Maestro also considered moving to Wilmington, Delaware, which also offered a generous incentive package, but Bathla says that the numbers didn’t measure up. “When we compared Trenton and Wilmington, Trenton was way higher in all measures,” he says. “The skill distribution, salary levels, and access to resources was amazing. The decision was not emotional, but it was numbers-based.”

Bathla says he thinks more tech companies would move to Trenton, like he has, if they also crunched the numbers objectively and came to the city to see what it’s like.

But though Bathla says his decision to move to Trenton was purely based on the numbers, there were emotional factors in play. “New Jersey is home,” he says. “I live in Watchung, so it’s not an easy commute, but I’m passionate about what I do.” Bathla says he is not unknown in Trenton and his wife, Susheel Bathla, a podiatrist, has been active in the Trenton community for years.

Bathla grew up in India, where his father was in the real estate business. The youngest in his family, Bathla earned a bachelor’s in electrical engineering in India before moving to the U.S., earning a master’s in computer science at the State University of New York in Buffalo.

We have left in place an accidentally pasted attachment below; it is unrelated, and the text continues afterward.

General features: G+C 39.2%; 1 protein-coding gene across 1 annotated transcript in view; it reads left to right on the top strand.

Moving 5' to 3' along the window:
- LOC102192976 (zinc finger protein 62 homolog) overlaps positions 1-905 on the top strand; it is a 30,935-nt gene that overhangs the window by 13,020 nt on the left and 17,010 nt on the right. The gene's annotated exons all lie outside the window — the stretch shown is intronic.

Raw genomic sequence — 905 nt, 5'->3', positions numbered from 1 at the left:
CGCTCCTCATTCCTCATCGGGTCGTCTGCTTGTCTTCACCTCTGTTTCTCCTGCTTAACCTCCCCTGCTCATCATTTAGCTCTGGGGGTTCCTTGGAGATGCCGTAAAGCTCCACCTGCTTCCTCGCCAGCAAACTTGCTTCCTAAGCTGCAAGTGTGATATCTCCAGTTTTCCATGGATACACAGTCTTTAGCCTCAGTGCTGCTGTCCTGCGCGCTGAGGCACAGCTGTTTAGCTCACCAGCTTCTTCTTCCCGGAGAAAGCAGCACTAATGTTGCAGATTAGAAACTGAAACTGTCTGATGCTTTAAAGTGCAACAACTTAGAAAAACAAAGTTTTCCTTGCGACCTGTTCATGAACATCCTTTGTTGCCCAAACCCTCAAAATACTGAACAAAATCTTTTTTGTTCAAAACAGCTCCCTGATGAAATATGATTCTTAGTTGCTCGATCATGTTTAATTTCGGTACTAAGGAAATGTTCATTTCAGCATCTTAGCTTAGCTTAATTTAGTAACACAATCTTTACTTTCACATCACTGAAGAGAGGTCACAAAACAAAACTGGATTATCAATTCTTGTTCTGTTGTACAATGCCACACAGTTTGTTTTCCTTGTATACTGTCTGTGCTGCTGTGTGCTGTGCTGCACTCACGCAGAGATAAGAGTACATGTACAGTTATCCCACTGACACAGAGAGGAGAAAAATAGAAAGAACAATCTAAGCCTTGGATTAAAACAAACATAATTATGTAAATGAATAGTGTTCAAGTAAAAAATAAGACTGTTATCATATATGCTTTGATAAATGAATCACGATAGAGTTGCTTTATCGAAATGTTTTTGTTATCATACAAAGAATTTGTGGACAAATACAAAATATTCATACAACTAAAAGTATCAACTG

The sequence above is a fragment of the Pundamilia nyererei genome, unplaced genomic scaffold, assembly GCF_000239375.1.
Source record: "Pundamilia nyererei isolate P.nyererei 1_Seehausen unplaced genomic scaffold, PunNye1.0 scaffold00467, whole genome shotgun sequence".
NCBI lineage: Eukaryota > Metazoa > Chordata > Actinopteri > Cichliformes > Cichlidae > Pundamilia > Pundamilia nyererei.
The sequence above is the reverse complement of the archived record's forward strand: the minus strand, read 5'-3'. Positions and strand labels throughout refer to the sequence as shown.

He originally formed his company in 1993 as an Internet service provider, turning it over to partners to take a job at J.P. Morgan. In 1998 Maestro switched from providing dialup Internet service to consulting, operating with only a few clients until 2007, when Bathla turned his attention to the business after taking a buyout at J.P. Morgan, where he was a senior vice president.

Bathla grew the business, acquiring another company, Brahma Infotech, and moving into Brahma’s office at 707 Alexander Road. (U.S. 1, March 9, 2011.) He later moved the headquarters to Thornall Street in Edison.

Bathla says Maestro specializes in big data solution services, which means analyzing the vast amounts of information gathered by companies like credit card firms. For example, Maestro might develop a program that looks at the buying patterns of consumers to predict future purchases. These predictive analytics are similar to the ones used to recommend movies to streaming video users. Maestro’s clients include J.P. Morgan, Chase, Bloomberg, and Goldman Sachs.